By Marja Novak
LJUBLJANA (Reuters) – Slovenia’s parliament is expected to elect Janez Jansa as prime minister on Tuesday, handing a third term to a center-right leader who plans to decentralize the state and fight red tape to improve services and economic growth.
Jansa, the head of the largest party in parliament, the center-right Slovenian Democratic Party (SDS), is set to replace center-left Marjan Sarec, who resigned in January.
Last week Jansa formed a coalition with the center-left Party of Modern Centre (SMC), the conservative New Slovenia and the pensioners’ party Desus. The four parties together hold 48 out of 90 parliamentary seats, although one SMC member has said he would not support a government led by Jansa.
Jansa told parliament his government will work toward cutting red tape, improving infrastructure and decentralizing the country by locating new institutions outside the capital.
He also said taxes on wages will have to increase to get more money for the national health system and care for the elderly. As a result, he said, the country has to improve economic growth, which reached 1.7% year-on-year in the last quarter of 2019, the lowest quarterly growth since 2013.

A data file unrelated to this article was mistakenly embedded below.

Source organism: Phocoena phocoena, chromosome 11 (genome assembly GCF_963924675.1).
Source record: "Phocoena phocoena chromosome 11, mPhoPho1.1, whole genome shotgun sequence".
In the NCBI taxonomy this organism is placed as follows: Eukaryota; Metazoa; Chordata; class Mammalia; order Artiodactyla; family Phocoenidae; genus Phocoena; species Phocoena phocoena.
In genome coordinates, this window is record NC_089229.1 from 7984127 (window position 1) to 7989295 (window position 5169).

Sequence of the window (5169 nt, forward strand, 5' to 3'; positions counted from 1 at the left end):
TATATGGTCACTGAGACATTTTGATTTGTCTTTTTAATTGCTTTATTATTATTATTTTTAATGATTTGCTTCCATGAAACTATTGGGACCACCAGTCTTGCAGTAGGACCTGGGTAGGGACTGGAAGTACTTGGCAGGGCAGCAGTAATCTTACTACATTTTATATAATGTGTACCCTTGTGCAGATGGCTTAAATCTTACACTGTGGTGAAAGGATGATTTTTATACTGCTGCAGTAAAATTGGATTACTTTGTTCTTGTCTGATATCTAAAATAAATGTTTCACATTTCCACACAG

“The fact is … that only economic growth, that is creation of new value, can represent a basis for well-being. All the rest is bluff,” Jansa said.
He said being a member of the European Union and NATO is in the “strategic interest” of Slovenia which will take over the EU presidency in the second half of 2021.
He said his government plans to introduce army conscription to strengthen the military, adding Slovenia’s professional army “is not capable of defending the state”. He also said he hoped to cooperate with the opposition on the main projects.
Jansa, 61, led the government from 2004 to 2008 and from 2012 to 2013. He is close to Hungarian Prime Minister Viktor Orban and advocates stricter border controls to prevent the illegal inflow of migrants.
In 2013 he was sentenced to two years in prison for taking a bribe in a 2006 armored vehicle deal but served only six months before the Constitutional Court overturned the sentence and ordered a retrial. The case eventually expired. Jansa denied any wrongdoing.
The parliament is due to confirm Jansa in a secret vote later on Tuesday. Following that Jansa will have 15 days to present his cabinet, which is expected to be approved by parliament by the end of March. Jansa will take over once his government is confirmed.
Sarec, who led the first minority government in Slovenia’s history, resigned because his government did not have enough support in parliament to pass important legislation.
A regular parliamentary election is due in the middle of 2022.
(Reporting By Marja Novak, Editing by William Maclean)